Russian Foreign Minister Sergei Lavrov mentioned there’s a “serious” danger of World War 3, as he accused NATO of waging a proxy battle with Moscow.
In a TV interview with Russia’s Channel One, Lavrov invoked the opportunity of the Ukraine battle escalating right into a nuclear battle, regardless of the repeated insistence by the Kremlin that it could solely use standard weapons.
Kyiv dismissed Lavrov’s feedback as an try to “scare the world off” from backing Ukraine.
In the preamble to the primary query Lavrov confronted on “Bolshaya Igra” (Big Game), anchor Dmitry Simes referred to President Joe Biden’s feedback final month that it was “important to avoid a third world war” sparked by a confrontation between Moscow and NATO.
Lavrov was requested to match the hazard of a nuclear confrontation as we speak with what the world confronted through the 1962 Cuban Missile Crisis standoff between the U.S. and the united states.
Lavrov mentioned Moscow and Washington ought to recommit to a pledge by former Russian and American leaders Mikhail Gorbachev and Ronald Reagan that “there can be no winners in a nuclear war.”
“The risks are very significant [of WW3]. I don’t want them artificially inflated,” Lavrov mentioned, in accordance with a transcript on the Russian overseas ministry web site. “The danger is serious, real. It cannot be underestimated.”
Weapons and Troops
He mentioned that regardless of the worldwide name that “in no case should a Third World War be allowed,” the calls for of Ukraine for NATO troops and the provision of weapons to Kyiv “adds fuel to the fire.”
It indicators a shift in rhetoric from Moscow in the previous couple of days amid fears that Vladimir Putin would possibly resort to tactical or different restricted nuclear weapons if his marketing campaign in Ukraine continued to face setbacks.
Last week, Lavrov appeared to again up feedback beforehand made by Kremlin spokesman Dmitry Peskov that Russia would use “conventional weapons only” within the battle.
But within the interview broadcast on Monday, Lavrov mentioned: “During the Cuban Missile Crisis there were not many written rules, but the rules of conduct were clear enough. Moscow understood how Washington was behaving. Washington understood how Moscow was behaving.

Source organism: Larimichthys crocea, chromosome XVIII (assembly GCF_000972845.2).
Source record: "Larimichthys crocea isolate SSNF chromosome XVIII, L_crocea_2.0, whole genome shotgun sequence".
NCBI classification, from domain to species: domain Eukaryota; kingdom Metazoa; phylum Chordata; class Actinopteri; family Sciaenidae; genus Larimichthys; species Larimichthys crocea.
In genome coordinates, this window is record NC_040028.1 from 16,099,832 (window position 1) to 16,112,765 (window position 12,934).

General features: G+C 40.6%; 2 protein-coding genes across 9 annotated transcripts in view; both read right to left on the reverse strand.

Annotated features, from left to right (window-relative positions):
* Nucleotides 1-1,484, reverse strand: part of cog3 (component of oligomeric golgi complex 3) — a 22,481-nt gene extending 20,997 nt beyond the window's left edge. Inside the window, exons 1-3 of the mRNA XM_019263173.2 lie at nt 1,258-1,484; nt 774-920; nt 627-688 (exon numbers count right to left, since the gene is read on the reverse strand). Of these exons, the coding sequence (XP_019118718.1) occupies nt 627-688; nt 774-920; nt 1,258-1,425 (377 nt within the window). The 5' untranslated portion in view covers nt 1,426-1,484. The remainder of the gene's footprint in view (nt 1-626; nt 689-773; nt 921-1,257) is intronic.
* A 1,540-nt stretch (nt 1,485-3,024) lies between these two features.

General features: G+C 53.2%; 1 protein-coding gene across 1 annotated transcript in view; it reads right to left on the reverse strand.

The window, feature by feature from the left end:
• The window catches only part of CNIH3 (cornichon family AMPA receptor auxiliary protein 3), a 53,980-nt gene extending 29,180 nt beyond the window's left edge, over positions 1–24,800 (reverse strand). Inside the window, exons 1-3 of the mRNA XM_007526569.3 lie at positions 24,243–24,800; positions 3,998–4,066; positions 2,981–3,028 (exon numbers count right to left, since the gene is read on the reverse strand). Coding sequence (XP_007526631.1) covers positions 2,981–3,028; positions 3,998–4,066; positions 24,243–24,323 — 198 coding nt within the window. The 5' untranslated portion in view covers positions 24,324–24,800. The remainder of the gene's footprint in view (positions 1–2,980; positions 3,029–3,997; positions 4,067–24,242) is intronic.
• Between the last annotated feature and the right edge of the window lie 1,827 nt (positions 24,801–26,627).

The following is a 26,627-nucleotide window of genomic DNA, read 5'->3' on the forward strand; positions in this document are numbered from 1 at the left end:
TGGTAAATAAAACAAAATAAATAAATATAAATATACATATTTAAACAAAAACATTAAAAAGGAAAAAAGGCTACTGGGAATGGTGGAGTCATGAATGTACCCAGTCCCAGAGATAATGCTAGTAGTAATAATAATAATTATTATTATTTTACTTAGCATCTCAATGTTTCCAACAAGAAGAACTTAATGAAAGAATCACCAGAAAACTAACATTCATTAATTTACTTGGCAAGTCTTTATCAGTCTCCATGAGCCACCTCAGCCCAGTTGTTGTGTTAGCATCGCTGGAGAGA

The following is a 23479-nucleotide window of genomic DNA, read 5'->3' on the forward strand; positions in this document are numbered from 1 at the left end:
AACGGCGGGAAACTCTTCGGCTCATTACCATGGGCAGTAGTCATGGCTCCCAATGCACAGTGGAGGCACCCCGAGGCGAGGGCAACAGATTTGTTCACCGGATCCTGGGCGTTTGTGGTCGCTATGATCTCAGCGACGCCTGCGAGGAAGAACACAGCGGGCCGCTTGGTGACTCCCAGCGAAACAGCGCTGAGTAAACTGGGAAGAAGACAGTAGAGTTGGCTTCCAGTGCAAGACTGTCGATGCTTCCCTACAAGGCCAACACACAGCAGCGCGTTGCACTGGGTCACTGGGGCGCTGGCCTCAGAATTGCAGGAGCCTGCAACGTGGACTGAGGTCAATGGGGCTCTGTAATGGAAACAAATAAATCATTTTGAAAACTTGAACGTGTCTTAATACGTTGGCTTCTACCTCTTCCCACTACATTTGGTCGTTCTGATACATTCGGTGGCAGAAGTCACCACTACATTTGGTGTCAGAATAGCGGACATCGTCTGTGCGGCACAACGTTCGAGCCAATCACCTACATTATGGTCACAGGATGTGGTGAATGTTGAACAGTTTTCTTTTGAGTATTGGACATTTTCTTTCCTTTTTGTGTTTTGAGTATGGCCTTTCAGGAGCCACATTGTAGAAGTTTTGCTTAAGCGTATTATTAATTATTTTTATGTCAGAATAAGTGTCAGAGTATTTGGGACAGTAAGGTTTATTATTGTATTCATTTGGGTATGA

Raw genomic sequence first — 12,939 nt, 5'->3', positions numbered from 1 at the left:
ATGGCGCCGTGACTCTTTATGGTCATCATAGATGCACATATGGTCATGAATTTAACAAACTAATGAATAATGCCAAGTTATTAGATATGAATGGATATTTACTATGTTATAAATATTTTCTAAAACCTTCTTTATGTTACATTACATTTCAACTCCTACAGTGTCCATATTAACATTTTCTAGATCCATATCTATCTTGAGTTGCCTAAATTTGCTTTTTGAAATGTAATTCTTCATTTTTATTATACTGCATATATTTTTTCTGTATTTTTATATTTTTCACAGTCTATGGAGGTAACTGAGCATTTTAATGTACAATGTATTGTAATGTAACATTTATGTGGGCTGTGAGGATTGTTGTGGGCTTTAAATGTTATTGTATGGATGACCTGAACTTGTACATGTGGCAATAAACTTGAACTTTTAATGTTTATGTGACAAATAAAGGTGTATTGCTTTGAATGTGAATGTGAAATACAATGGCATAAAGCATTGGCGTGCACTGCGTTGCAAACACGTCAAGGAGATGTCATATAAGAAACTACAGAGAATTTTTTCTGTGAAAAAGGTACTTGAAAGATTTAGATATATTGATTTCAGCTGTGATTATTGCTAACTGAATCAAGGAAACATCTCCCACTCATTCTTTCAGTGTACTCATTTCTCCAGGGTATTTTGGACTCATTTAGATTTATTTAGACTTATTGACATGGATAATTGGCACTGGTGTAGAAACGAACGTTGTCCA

“Now there are few guidelines left,” Lavrov mentioned, referring to the expiration of agreements just like the Intermediate-Range Nuclear Forces Treaty (INF).
He prompt that agreements, such because the 2010 New START treaty limiting strategic warheads and launchers, which was renewed till 2026 when Biden took workplace, have been key to curbing nuclear threats.
However, Daryl Kimball, government director of the Arms Control Association, mentioned that the Ukraine battle was an enormous impediment to an settlement to manage American and Russian strategic arsenals.
“The prospects for negotiating follow-on agreements from New START have gone way, way down,” Kimball informed Newsweek final week. “When dialogue can resume, no one knows, it certainly cannot resume while fighting continues.
In their Geneva summit in 2021, Biden and Vladimir Putin agreed to resume a strategic stability dialogue on nuclear weapons. Further talks were halted after Russia’s buildup of troops on the Ukraine border, before its full-scale invasion.
“Despite Putin’s battle in Ukraine it could stay within the U.S. and worldwide safety pursuits to take care of frequent sense limits on their arsenals,” Kimball said.
He added that while a nuclear conflict was “unlikely,” an “unintentional shootdown of a Russian fighter in Polish airspace” would be an example of a scenario which could “result in a widening of the battle” as well as the direct involvement of NATO.
“That in flip can escalate uncontrolled and in the end result in nuclear weapons getting used.”
Guterres in Moscow
Lavrov’s comments come as UN Secretary General Antonio Guterres is due to meet Russian President Vladimir Putin on Tuesday following failed diplomatic efforts so far.
The talks are expected to focus on the besieged city of Mariupol, where despite declaring a victory, Russian forces have failed to take the Azovstal steelworks.
Meanwhile, Ukrainian Foreign Minister Dmytro Kulebo said Lavrov’s comments on Monday were an attempt by Russia “to scare the world off supporting Ukraine.”
He tweeted that the “discuss of a ‘actual’ hazard of WWIII solely means Moscow senses defeat in Ukraine.”
Newsweek has contacted the Ukrainian foreign ministry for comment.